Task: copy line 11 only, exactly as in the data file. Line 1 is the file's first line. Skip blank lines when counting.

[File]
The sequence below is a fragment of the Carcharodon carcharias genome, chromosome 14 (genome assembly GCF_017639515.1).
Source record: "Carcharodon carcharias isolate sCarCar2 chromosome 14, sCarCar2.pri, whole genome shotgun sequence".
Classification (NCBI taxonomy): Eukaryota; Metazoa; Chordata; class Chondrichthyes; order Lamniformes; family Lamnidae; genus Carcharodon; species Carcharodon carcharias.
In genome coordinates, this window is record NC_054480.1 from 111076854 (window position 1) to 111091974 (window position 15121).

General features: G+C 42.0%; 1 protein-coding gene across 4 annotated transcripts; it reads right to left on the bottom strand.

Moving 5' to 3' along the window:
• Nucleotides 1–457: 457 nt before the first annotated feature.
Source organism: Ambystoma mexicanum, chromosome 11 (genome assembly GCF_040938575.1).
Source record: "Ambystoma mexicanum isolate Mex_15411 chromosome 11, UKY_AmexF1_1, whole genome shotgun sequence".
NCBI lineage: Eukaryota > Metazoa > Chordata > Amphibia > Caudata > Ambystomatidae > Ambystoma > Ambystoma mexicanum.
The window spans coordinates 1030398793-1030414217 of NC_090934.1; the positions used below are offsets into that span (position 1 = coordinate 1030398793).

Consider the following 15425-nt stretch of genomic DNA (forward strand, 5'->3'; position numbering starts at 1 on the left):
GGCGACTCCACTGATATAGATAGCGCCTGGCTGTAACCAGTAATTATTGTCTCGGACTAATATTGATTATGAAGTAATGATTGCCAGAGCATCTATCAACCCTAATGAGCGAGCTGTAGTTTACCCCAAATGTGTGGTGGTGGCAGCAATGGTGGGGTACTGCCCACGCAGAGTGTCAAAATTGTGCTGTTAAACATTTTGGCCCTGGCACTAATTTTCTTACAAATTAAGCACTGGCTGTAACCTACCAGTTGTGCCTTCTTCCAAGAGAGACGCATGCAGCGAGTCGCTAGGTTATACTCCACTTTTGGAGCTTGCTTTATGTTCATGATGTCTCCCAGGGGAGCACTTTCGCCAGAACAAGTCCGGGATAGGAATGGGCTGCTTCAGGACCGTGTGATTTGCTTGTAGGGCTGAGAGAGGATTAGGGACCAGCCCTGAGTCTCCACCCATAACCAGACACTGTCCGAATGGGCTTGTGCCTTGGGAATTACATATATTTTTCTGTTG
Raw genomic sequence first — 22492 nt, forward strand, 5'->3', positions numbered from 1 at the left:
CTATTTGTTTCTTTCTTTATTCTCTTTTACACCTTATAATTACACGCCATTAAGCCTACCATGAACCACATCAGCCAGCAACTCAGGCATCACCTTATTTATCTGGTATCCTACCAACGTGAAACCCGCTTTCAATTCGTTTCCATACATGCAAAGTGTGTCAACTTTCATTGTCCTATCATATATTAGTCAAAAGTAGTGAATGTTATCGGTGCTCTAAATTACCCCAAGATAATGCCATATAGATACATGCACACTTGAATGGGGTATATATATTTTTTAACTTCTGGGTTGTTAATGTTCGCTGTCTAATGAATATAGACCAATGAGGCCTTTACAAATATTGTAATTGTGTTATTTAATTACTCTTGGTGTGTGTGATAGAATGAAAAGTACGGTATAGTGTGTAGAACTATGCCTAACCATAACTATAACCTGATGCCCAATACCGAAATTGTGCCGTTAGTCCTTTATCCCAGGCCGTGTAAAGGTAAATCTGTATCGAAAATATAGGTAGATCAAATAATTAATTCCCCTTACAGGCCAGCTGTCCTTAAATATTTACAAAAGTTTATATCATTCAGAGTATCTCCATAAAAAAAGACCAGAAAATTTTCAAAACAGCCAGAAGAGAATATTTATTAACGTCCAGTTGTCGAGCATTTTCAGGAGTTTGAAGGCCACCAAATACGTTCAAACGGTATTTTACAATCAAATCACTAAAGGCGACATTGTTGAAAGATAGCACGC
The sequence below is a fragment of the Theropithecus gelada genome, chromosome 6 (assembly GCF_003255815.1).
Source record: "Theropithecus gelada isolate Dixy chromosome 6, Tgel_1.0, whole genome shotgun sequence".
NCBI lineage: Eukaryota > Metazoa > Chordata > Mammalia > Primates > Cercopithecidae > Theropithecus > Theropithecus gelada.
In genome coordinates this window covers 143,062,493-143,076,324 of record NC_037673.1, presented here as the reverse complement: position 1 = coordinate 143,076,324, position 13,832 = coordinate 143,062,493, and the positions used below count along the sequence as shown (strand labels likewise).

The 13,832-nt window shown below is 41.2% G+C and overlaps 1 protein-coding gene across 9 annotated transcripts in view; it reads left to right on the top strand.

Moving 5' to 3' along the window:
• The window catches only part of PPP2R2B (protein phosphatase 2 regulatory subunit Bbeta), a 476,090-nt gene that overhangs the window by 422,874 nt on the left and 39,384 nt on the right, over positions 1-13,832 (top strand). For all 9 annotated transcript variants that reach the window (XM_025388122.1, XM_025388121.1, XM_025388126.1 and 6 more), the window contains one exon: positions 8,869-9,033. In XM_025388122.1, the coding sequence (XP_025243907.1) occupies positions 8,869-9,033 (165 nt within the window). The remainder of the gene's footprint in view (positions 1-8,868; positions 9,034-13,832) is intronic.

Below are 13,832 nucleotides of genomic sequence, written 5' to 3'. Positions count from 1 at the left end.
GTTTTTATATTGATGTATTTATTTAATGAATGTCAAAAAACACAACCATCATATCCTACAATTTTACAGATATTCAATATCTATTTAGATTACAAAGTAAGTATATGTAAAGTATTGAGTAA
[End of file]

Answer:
The window spans coordinates 1030398793-1030414217 of NC_090934.1; the positions used below are offsets into that span (position 1 = coordinate 1030398793).